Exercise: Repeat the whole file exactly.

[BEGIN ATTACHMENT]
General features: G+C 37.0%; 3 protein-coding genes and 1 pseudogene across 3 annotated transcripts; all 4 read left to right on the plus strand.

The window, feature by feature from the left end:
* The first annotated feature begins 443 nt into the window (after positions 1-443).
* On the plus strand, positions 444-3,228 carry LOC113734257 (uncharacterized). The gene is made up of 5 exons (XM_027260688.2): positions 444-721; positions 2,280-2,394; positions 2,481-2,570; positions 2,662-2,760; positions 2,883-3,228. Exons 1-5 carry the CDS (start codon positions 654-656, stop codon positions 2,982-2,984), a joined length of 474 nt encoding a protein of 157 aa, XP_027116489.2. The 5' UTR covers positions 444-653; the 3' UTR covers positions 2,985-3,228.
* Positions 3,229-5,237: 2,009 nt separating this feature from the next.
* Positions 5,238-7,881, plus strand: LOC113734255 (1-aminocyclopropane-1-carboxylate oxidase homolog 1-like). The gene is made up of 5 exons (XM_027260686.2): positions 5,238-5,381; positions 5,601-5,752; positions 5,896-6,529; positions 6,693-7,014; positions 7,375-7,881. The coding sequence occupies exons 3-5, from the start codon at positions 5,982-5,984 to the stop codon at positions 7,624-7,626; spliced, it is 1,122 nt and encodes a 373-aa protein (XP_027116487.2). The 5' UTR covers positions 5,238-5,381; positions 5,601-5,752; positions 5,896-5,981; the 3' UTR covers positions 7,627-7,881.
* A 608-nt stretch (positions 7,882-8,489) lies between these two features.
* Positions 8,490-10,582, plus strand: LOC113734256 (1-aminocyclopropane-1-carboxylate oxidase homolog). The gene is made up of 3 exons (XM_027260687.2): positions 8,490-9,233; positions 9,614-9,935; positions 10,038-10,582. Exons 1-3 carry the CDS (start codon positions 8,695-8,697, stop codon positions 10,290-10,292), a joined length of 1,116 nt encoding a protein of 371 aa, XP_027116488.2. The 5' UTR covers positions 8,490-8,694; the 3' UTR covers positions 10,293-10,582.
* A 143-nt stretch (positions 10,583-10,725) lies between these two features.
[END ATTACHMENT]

General features: G+C 37.0%; 3 protein-coding genes and 1 pseudogene across 3 annotated transcripts; all 4 read left to right on the plus strand.

The window, feature by feature from the left end:
* The first annotated feature begins 443 nt into the window (after positions 1-443).
* On the plus strand, positions 444-3,228 carry LOC113734257 (uncharacterized). The gene is made up of 5 exons (XM_027260688.2): positions 444-721; positions 2,280-2,394; positions 2,481-2,570; positions 2,662-2,760; positions 2,883-3,228. Exons 1-5 carry the CDS (start codon positions 654-656, stop codon positions 2,982-2,984), a joined length of 474 nt encoding a protein of 157 aa, XP_027116489.2. The 5' UTR covers positions 444-653; the 3' UTR covers positions 2,985-3,228.
* Positions 3,229-5,237: 2,009 nt separating this feature from the next.
* Positions 5,238-7,881, plus strand: LOC113734255 (1-aminocyclopropane-1-carboxylate oxidase homolog 1-like). The gene is made up of 5 exons (XM_027260686.2): positions 5,238-5,381; positions 5,601-5,752; positions 5,896-6,529; positions 6,693-7,014; positions 7,375-7,881. The coding sequence occupies exons 3-5, from the start codon at positions 5,982-5,984 to the stop codon at positions 7,624-7,626; spliced, it is 1,122 nt and encodes a 373-aa protein (XP_027116487.2). The 5' UTR covers positions 5,238-5,381; positions 5,601-5,752; positions 5,896-5,981; the 3' UTR covers positions 7,627-7,881.
* A 608-nt stretch (positions 7,882-8,489) lies between these two features.
* Positions 8,490-10,582, plus strand: LOC113734256 (1-aminocyclopropane-1-carboxylate oxidase homolog). The gene is made up of 3 exons (XM_027260687.2): positions 8,490-9,233; positions 9,614-9,935; positions 10,038-10,582. Exons 1-3 carry the CDS (start codon positions 8,695-8,697, stop codon positions 10,290-10,292), a joined length of 1,116 nt encoding a protein of 371 aa, XP_027116488.2. The 5' UTR covers positions 8,490-8,694; the 3' UTR covers positions 10,293-10,582.
* A 143-nt stretch (positions 10,583-10,725) lies between these two features.